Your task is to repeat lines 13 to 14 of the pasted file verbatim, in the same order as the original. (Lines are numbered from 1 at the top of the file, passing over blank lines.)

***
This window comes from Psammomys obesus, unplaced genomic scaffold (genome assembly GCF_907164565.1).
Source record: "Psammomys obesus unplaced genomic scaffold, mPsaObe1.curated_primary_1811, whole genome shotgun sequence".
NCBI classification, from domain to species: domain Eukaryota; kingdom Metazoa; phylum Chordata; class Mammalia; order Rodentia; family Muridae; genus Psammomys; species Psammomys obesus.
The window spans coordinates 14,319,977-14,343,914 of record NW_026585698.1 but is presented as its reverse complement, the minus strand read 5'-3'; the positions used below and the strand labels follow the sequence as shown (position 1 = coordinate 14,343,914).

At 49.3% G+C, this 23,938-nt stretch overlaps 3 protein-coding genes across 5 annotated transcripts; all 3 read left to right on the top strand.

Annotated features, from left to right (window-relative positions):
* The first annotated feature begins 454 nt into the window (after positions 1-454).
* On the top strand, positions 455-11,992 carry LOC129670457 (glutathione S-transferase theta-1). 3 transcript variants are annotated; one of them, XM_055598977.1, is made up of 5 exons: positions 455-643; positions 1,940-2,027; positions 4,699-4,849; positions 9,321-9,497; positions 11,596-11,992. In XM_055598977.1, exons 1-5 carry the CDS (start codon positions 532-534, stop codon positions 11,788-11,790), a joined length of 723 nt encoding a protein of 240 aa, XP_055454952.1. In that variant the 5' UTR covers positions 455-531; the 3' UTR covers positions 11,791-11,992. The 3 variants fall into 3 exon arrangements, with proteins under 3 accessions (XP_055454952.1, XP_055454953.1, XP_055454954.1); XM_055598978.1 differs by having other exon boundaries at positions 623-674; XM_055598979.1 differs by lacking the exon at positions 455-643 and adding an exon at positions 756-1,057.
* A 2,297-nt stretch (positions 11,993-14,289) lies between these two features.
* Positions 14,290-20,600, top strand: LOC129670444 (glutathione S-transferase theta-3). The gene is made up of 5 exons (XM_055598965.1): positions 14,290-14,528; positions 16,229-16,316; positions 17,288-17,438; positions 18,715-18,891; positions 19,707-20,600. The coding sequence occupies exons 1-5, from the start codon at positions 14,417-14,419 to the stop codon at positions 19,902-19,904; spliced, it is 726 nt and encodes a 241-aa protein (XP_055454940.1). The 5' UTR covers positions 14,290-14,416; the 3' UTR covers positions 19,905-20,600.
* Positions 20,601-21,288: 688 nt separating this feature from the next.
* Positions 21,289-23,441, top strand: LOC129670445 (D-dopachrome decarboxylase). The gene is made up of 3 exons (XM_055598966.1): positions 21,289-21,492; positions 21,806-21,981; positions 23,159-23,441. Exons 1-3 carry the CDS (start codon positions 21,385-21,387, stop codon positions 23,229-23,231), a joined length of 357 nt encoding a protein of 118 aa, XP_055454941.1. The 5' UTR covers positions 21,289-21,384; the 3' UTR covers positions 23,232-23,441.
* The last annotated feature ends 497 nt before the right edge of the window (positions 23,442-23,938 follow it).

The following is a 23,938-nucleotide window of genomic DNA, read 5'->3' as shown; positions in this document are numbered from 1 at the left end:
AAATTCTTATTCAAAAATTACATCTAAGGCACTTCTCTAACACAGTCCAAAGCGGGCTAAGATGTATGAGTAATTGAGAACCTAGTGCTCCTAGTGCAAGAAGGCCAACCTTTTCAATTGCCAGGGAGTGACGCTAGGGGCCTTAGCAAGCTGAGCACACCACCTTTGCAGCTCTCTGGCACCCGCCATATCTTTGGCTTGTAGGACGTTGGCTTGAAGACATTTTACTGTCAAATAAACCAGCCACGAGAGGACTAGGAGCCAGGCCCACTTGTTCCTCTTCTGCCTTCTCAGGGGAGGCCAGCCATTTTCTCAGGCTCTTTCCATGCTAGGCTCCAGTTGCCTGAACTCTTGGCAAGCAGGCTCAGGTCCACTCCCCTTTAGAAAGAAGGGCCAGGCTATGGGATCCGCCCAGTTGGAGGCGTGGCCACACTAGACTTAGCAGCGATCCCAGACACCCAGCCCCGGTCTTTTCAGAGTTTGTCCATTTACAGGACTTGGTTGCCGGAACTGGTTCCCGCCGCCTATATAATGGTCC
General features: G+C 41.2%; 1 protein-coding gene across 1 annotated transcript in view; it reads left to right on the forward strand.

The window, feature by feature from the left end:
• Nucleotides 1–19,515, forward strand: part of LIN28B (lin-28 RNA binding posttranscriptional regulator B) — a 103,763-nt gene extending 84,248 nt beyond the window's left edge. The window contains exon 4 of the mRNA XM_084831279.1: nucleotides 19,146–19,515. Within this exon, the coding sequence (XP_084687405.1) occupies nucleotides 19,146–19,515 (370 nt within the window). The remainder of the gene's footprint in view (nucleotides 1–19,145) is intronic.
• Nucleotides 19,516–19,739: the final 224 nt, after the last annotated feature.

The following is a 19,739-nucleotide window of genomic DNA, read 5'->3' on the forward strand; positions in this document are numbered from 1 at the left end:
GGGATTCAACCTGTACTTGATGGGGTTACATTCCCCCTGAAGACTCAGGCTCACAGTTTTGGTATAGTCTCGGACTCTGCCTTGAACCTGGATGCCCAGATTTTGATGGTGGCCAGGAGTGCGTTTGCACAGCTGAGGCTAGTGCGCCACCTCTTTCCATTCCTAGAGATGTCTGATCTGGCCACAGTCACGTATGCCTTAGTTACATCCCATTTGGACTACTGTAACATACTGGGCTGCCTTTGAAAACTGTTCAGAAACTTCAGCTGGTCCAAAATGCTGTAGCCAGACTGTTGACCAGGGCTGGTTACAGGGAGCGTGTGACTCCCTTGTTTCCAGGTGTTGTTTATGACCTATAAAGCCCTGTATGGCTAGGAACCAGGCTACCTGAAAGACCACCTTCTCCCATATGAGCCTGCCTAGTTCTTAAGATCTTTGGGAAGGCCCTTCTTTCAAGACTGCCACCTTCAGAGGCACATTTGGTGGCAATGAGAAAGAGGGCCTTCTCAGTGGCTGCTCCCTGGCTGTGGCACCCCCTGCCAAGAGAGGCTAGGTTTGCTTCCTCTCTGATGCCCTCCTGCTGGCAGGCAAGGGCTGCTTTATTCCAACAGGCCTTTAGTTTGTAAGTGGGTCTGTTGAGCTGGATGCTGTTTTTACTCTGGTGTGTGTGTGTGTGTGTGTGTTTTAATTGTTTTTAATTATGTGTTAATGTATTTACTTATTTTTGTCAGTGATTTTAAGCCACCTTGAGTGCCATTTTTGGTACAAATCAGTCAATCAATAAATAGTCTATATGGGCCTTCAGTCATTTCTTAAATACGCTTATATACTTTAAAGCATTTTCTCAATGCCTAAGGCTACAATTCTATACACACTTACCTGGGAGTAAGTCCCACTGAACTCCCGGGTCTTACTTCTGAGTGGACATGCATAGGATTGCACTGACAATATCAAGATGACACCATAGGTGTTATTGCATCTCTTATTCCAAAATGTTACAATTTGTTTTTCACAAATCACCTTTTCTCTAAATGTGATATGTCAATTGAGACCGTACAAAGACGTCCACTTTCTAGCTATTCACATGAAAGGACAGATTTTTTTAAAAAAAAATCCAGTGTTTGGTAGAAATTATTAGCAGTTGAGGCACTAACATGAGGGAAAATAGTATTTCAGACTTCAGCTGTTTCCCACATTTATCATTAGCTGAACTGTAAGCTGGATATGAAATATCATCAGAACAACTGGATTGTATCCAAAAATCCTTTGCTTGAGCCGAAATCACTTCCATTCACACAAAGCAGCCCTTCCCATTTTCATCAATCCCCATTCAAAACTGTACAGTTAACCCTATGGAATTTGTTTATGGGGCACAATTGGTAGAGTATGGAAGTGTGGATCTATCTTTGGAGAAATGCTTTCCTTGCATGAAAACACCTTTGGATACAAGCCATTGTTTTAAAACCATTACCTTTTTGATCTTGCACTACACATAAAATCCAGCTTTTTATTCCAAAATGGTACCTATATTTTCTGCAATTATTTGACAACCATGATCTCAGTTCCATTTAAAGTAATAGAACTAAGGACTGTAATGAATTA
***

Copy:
* The last annotated feature ends 497 nt before the right edge of the window (positions 23,442-23,938 follow it).

The following is a 23,938-nucleotide window of genomic DNA, read 5'->3' as shown; positions in this document are numbered from 1 at the left end: